Banks and market socialism

Justin Schwartz jschwart at
Sun Feb 4 22:15:32 MST 1996

Probably I would be better off if I studied some accounting, and I may, if
I can work the course on accounting for lawyers into my studies. Still, I
don't buy it. The accounting conventions you describe are just
conventions. The point is that the government has money it can make
available for investment. If you want to consider it in terms of a
financial market, it loans these at interest--it's the only body legally
permitted to do so--to firms. The use tax paid on the assets represents
the interest rate. I suppose one could make a calculation argument with
respect to the state control of investment, that the state won't be bale
to gather and computre the best investment information. Schweickart tries
to defeat this by having the large scale investments--percentage of GNP to
health vs. defense, etc.--made at a high level in broad strokes. The small
decisions are made by local state banks which have the same information
vailable to them that private banks would, less the information a stock
and bond market would provide.

I don't see why this situation would produce underinvestment and
unemployment. On the contrary, my worry is that it might produce
overinvestment. Hence my debate with Peter about "free" credit.


On Sun, 4 Feb 1996, Paul Cockshott wrote:

> > to My message
> >
> > Are we then to suppose banks with liabilities
> > and no assets?
> >
> Justin replied:
> The banks' assets are established by funds raised from taxation. --jks
> Paul
> ----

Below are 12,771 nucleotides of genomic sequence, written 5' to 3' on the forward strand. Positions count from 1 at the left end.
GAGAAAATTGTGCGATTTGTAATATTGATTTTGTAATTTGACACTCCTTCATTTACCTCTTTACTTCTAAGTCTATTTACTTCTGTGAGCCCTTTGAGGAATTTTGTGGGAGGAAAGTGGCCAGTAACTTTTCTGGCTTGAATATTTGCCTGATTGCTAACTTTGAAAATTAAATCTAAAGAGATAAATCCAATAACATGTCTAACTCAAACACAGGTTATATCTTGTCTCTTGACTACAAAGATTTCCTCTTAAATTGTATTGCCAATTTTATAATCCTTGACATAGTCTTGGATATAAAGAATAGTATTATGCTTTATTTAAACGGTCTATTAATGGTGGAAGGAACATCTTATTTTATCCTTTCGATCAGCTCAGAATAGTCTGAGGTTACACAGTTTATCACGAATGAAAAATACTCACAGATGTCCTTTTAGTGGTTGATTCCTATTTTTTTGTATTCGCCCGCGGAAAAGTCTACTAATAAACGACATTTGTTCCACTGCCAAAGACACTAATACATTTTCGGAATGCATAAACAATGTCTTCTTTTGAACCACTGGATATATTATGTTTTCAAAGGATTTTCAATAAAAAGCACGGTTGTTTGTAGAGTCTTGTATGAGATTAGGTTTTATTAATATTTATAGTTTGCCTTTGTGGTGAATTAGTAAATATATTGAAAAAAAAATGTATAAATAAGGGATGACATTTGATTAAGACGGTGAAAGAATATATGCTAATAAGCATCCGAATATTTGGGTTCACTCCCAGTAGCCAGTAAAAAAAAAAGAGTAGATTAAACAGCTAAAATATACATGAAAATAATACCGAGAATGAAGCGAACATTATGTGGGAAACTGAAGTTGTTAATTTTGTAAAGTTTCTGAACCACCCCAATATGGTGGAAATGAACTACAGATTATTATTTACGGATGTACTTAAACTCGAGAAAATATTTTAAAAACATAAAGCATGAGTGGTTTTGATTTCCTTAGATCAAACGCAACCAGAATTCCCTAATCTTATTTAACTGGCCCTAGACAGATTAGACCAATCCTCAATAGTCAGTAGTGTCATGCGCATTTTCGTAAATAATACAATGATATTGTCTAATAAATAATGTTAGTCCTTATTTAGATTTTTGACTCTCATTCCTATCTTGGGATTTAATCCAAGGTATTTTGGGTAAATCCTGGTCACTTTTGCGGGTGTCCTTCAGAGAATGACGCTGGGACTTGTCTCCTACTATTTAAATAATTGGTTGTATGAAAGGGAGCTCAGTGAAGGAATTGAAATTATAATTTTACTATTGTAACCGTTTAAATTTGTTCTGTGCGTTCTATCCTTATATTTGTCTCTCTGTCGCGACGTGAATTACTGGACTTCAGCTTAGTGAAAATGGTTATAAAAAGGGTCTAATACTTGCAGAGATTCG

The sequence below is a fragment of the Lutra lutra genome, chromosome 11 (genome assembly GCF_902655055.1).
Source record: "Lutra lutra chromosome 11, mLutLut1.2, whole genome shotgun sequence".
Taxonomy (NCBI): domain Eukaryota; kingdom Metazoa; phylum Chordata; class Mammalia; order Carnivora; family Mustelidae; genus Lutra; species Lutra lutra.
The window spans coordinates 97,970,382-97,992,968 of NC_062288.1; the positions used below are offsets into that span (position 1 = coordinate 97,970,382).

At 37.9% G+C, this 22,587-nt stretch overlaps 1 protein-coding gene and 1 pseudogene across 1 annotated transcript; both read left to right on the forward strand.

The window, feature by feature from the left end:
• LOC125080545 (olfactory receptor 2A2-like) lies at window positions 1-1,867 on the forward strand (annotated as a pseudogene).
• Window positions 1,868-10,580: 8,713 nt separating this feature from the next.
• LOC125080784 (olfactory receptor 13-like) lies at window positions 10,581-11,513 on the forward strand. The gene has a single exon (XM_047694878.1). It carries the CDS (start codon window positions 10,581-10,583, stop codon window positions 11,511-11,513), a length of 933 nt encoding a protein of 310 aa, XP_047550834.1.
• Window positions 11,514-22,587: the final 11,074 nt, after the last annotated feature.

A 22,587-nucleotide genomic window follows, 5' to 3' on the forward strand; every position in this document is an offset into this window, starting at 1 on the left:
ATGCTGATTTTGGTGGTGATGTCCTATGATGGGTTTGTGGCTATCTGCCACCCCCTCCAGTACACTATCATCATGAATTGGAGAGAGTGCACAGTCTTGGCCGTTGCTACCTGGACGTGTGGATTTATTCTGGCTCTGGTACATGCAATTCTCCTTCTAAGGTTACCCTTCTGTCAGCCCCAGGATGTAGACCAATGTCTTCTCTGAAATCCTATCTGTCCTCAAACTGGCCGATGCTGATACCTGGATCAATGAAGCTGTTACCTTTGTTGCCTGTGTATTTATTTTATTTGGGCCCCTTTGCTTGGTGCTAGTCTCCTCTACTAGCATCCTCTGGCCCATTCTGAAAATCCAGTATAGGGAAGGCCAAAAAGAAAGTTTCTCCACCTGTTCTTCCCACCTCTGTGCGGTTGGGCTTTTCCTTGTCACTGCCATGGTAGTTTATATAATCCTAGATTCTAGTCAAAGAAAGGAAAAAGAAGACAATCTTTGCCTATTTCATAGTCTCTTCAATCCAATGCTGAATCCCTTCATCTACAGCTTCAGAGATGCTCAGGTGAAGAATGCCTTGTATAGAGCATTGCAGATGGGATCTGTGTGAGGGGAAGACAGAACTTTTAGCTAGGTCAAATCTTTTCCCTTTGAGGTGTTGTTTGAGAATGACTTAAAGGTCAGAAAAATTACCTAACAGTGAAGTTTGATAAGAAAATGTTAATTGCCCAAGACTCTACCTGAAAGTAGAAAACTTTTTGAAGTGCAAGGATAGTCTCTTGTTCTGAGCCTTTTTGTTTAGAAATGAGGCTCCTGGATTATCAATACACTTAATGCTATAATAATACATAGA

> I really think you could defend your case better were
> you to pay some attention to studying accountancy.
> Your proposed solution agravates matters.
> If the state treasury levies taxes and deposits these
> with the banks, this increases the liabilities of the
> banks ( in that the treasury has a credit balance in
> its bank account ) to the same extent that the banks'
> assets, in the form of notes and coin increase.
> There is thus no net increase in the banks assets
> arising from the transaction.
> But it agravates matters, insofar as the formation of
> a hoard - the accumulated notes and coins - constitutes
> an interruption of the aggregate circuit c-m-c and
> must thus result in unsold commodities and consequential
> unemployment.
> A bank differs from a strong room in having two types
> of assets - notes and coin being but the smaller part,
> the greater being loans that it makes. Either you must
> admit that you are going to have a banking system, with
> the bank loans that this implies, and thus the existence
> of finance capital, or you are proposing a reversion to
> a cash economy - on which no large scale development
> of trade has ever proven possible. If your banks have
> liabilities but no assets other than notes and coins,
> they are not banks, just glorified safe deposit boxes.
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